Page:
Jung’s other huge contribution to our understanding of the Middle Way lies in his development of the concept of archetypes. There has been much confusion about what Jung meant to assert about the status of archetypes, much of which has arisen from his use of the term ‘collective unconscious’ where he placed the archetypes. Some people have mistaken the collective unconscious for some kind of Platonic realm of absolutes, but Jung makes it clear that he is only referring to the universality that comes from genetic similarity between human beings, that gives us all similar psychic functions. These psychic functions need to be expressed by symbols, but the form of those symbols will differ between cultures. Thus, for example, the Shadow archetype is the one we encounter in symbols like Satan, Darth Vader, Sauron and Voldemort – an embodiment of evil found in all cultures because it reflects the psychic function of rejecting what we do not identify with. Any creature with aversions will have a Shadow of some kind, however it is expressed.

Archetypes are very important in understanding the Middle Way, because they allow us to distinguish between meaningful symbols that are found universally (because of their psychic function) and metaphysical ‘truths’. So, in the case of God, for example, the God archetype came first, and is meaningful to us because it represents a psychic function, regardless of whether or not we ‘believe’ in God. Belief or disbelief in God seems to me completely irrelevant to the meaning of the archetype. I think this is what Jung probably meant when he said that he did not believe in God, but that he ‘knew’ God, probably in the sense that he directly encountered God in experience.

After the Buddha, perhaps, I can’t think of any thinker whom I think is quite so rich and rewarding as a source of insights into the Middle Way as Jung. I am not really well-read in later Jungians that others recommend, such as James Hillman, so I must reserve judgement on their value. But whether you read more recent Jungians as well or not, I’d highly recommend going directly to the source. His autobiographical book ‘Memories, dreams, reflections’ is a very good place to start, because it gives you a big picture of Jung the man, and of his rich inner life, as well as of his scientific development.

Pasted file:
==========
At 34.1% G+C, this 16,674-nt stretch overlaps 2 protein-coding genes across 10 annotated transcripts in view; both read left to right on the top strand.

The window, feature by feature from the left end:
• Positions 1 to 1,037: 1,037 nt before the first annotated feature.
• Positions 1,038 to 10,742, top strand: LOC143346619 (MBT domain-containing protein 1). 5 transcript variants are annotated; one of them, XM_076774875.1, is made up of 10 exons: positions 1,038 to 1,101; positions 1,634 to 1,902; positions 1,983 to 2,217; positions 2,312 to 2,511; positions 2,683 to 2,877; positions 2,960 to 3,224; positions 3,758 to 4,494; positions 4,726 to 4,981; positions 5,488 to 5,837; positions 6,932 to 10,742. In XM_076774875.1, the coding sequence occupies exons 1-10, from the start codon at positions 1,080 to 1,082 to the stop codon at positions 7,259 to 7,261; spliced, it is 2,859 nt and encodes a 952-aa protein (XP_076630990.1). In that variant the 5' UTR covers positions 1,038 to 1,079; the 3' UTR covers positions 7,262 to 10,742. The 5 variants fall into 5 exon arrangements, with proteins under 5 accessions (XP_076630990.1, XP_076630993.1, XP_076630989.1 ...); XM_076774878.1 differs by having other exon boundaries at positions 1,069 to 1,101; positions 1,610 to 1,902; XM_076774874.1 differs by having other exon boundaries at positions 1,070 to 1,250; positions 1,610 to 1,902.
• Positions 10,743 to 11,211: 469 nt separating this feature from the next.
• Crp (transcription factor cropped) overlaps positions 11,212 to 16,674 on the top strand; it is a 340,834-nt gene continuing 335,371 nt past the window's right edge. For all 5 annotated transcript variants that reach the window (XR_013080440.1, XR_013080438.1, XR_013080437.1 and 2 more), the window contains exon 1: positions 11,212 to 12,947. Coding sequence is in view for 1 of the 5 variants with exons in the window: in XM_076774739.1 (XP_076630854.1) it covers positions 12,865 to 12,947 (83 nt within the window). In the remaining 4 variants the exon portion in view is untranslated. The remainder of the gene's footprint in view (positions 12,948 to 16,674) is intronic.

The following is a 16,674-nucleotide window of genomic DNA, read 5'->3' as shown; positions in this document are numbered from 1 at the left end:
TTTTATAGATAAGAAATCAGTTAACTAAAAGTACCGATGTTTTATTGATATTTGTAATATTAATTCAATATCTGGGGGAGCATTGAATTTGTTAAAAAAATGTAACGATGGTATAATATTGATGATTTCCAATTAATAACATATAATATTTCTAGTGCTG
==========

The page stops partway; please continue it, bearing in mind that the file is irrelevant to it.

Link to index of posts in the ‘Middle Way Thinkers’ series

The MWS Podcast: Episode 14, Mark Vernon

In this episode, the writer and journalist Mark Vernon talks about agnosticism, its relation to theism and why he feels it’s useful to adopt such an approach. He puts the case for why virtue ethics should play more of a role in how we live our lives. We also discuss influences such as Plato, Socrates, Jung and Iain McGilchrist and how he understands the Middle Way with regards to agnosticism.

MWS Podcast 14: Mark Vernon as audio only:
Download audio: MWS_Podcast_14_Mark_Vernon

Previous podcasts:

Episode 13: Robert M. Ellis on his life and why he formed the Middle Way Society.
Episode 12: Paul Gilbert on Compassion Focused Therapy
Episode 11: Monica Garvey on Family Mediation
Episode 10: Emilie Åberg on horticultural therapy, agnosticism, the Quakers and awe.
Episode 9: T’ai Chi instructor John Bolwell gives an overview of this popular martial art.
Episode 8: Peter Goble on his career as a nurse and his work as a Buddhist Chaplain.
Episode 7: The author Stephen Batchelor on his work with photography and collage.
Episode 6: Iain McGilchrist, author of the Master and his Emissary.
Episode 5: Julian Adkins on introducing MWP to his meditation group in Edinburgh
Episode 4: Daren Dewitt on Nonviolent communiction.
Episode 3: Vidyamala Burch on her new book “Mindfulness for Health”.
Episode 2: Norma Smith on why she joined the society, art, agnosticism and metaphor.
Episode 1: Robert M. Ellis on critical thinking.